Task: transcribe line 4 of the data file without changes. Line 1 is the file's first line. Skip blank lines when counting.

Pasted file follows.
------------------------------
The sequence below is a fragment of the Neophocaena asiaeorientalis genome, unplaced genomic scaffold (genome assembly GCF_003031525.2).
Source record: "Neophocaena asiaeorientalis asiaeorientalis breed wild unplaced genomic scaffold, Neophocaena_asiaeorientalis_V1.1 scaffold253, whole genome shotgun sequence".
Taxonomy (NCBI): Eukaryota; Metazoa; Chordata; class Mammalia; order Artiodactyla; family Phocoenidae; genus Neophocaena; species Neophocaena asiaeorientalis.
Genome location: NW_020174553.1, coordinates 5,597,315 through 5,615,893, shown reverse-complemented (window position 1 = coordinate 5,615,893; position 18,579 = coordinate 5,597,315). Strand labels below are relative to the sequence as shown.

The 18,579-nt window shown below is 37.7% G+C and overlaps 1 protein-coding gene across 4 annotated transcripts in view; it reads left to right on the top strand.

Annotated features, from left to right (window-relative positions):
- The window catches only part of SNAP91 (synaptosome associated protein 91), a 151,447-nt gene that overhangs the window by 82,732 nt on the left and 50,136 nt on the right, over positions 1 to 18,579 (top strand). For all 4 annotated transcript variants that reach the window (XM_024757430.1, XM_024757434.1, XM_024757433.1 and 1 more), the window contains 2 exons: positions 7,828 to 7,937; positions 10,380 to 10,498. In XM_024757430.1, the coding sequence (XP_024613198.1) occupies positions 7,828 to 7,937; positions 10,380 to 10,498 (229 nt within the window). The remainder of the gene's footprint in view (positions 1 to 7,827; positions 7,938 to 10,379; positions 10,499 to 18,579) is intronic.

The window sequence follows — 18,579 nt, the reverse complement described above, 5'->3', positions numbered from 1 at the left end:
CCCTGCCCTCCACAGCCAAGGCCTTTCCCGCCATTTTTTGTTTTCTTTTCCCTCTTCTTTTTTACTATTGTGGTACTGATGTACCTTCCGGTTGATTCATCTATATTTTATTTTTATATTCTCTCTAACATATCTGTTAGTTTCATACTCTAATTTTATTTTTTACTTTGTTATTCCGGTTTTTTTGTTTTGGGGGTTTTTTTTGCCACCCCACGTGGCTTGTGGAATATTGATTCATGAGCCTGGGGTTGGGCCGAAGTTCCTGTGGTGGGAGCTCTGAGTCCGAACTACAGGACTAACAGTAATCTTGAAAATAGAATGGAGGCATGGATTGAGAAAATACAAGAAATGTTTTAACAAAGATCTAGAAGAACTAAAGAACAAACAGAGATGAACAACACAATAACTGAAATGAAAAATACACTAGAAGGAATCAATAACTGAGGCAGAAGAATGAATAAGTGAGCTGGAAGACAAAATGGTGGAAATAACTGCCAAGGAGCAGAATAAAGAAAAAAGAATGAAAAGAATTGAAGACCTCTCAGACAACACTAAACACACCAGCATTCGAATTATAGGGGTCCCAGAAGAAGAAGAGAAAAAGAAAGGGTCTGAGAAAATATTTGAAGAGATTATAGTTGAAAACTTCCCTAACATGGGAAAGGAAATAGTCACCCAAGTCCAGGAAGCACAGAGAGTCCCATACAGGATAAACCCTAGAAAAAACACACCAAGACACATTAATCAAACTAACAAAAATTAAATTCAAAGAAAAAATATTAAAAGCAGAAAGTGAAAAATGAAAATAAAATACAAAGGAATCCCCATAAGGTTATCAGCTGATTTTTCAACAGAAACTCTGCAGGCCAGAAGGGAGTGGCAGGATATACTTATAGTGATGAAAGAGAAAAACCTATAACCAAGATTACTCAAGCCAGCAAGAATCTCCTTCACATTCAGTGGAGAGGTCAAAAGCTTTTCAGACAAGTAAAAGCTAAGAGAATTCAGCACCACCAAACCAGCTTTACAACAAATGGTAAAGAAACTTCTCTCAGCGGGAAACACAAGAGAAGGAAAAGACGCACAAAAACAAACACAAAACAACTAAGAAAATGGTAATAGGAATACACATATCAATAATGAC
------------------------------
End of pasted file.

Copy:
Genome location: NW_020174553.1, coordinates 5,597,315 through 5,615,893, shown reverse-complemented (window position 1 = coordinate 5,615,893; position 18,579 = coordinate 5,597,315). Strand labels below are relative to the sequence as shown.